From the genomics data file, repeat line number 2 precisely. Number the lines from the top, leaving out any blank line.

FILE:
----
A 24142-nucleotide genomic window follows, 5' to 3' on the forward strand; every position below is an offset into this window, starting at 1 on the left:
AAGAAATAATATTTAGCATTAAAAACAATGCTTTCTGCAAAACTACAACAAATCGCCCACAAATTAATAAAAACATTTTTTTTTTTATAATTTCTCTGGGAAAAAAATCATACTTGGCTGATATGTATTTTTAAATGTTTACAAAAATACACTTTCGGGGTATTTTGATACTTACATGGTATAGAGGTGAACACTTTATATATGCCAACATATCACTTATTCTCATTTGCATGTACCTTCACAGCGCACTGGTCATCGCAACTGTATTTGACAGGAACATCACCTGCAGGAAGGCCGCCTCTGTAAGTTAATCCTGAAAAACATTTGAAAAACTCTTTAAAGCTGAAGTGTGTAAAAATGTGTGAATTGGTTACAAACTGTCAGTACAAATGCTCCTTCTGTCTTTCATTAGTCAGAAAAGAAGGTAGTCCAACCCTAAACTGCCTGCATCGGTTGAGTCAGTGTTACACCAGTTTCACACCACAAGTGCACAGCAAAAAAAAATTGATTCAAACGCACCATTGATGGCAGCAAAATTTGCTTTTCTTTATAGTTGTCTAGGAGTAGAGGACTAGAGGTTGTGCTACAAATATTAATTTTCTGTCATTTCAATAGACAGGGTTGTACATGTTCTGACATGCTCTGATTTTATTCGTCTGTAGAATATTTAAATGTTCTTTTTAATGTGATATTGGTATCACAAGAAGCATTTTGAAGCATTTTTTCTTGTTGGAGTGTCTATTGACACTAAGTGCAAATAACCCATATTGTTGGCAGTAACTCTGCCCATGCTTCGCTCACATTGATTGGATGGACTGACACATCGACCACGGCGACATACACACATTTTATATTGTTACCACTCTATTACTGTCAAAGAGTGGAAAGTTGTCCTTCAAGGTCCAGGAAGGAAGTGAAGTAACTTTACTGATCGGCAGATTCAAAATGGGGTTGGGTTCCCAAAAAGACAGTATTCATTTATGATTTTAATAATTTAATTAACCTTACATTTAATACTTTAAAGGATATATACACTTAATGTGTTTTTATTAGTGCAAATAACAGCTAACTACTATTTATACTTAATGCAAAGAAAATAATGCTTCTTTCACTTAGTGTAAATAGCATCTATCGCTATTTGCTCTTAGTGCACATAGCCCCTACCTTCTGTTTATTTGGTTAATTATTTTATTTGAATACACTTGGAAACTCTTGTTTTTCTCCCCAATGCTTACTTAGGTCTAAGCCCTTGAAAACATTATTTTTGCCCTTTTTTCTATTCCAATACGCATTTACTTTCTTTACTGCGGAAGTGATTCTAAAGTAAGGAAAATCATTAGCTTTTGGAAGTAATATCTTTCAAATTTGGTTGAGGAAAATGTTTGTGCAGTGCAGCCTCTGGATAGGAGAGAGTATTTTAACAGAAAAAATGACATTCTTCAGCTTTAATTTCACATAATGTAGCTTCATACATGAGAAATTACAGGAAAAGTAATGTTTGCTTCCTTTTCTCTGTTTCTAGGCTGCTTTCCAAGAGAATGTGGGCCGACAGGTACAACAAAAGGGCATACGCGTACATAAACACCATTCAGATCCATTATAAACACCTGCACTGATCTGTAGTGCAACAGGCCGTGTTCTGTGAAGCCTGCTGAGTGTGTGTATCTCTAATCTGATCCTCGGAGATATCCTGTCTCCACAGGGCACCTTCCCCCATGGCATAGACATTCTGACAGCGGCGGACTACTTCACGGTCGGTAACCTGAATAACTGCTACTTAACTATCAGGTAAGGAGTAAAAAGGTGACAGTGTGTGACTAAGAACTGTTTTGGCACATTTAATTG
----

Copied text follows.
AAGAAATAATATTTAGCATTAAAAACAATGCTTTCTGCAAAACTACAACAAATCGCCCACAAATTAATAAAAACATTTTTTTTTTTATAATTTCTCTGGGAAAAAAATCATACTTGGCTGATATGTATTTTTAAATGTTTACAAAAATACACTTTCGGGGTATTTTGATACTTACATGGTATAGAGGTGAACACTTTATATATGCCAACATATCACTTATTCTCATTTGCATGTACCTTCACAGCGCACTGGTCATCGCAACTGTATTTGACAGGAACATCACCTGCAGGAAGGCCGCCTCTGTAAGTTAATCCTGAAAAACATTTGAAAAACTCTTTAAAGCTGAAGTGTGTAAAAATGTGTGAATTGGTTACAAACTGTCAGTACAAATGCTCCTTCTGTCTTTCATTAGTCAGAAAAGAAGGTAGTCCAACCCTAAACTGCCTGCATCGGTTGAGTCAGTGTTACACCAGTTTCACACCACAAGTGCACAGCAAAAAAAAATTGATTCAAACGCACCATTGATGGCAGCAAAATTTGCTTTTCTTTATAGTTGTCTAGGAGTAGAGGACTAGAGGTTGTGCTACAAATATTAATTTTCTGTCATTTCAATAGACAGGGTTGTACATGTTCTGACATGCTCTGATTTTATTCGTCTGTAGAATATTTAAATGTTCTTTTTAATGTGATATTGGTATCACAAGAAGCATTTTGAAGCATTTTTTCTTGTTGGAGTGTCTATTGACACTAAGTGCAAATAACCCATATTGTTGGCAGTAACTCTGCCCATGCTTCGCTCACATTGATTGGATGGACTGACACATCGACCACGGCGACATACACACATTTTATATTGTTACCACTCTATTACTGTCAAAGAGTGGAAAGTTGTCCTTCAAGGTCCAGGAAGGAAGTGAAGTAACTTTACTGATCGGCAGATTCAAAATGGGGTTGGGTTCCCAAAAAGACAGTATTCATTTATGATTTTAATAATTTAATTAACCTTACATTTAATACTTTAAAGGATATATACACTTAATGTGTTTTTATTAGTGCAAATAACAGCTAACTACTATTTATACTTAATGCAAAGAAAATAATGCTTCTTTCACTTAGTGTAAATAGCATCTATCGCTATTTGCTCTTAGTGCACATAGCCCCTACCTTCTGTTTATTTGGTTAATTATTTTATTTGAATACACTTGGAAACTCTTGTTTTTCTCCCCAATGCTTACTTAGGTCTAAGCCCTTGAAAACATTATTTTTGCCCTTTTTTCTATTCCAATACGCATTTACTTTCTTTACTGCGGAAGTGATTCTAAAGTAAGGAAAATCATTAGCTTTTGGAAGTAATATCTTTCAAATTTGGTTGAGGAAAATGTTTGTGCAGTGCAGCCTCTGGATAGGAGAGAGTATTTTAACAGAAAAAATGACATTCTTCAGCTTTAATTTCACATAATGTAGCTTCATACATGAGAAATTACAGGAAAAGTAATGTTTGCTTCCTTTTCTCTGTTTCTAGGCTGCTTTCCAAGAGAATGTGGGCCGACAGGTACAACAAAAGGGCATACGCGTACATAAACACCATTCAGATCCATTATAAACACCTGCACTGATCTGTAGTGCAACAGGCCGTGTTCTGTGAAGCCTGCTGAGTGTGTGTATCTCTAATCTGATCCTCGGAGATATCCTGTCTCCACAGGGCACCTTCCCCCATGGCATAGACATTCTGACAGCGGCGGACTACTTCACGGTCGGTAACCTGAATAACTGCTACTTAACTATCAGGTAAGGAGTAAAAAGGTGACAGTGTGTGACTAAGAACTGTTTTGGCACATTTAATTG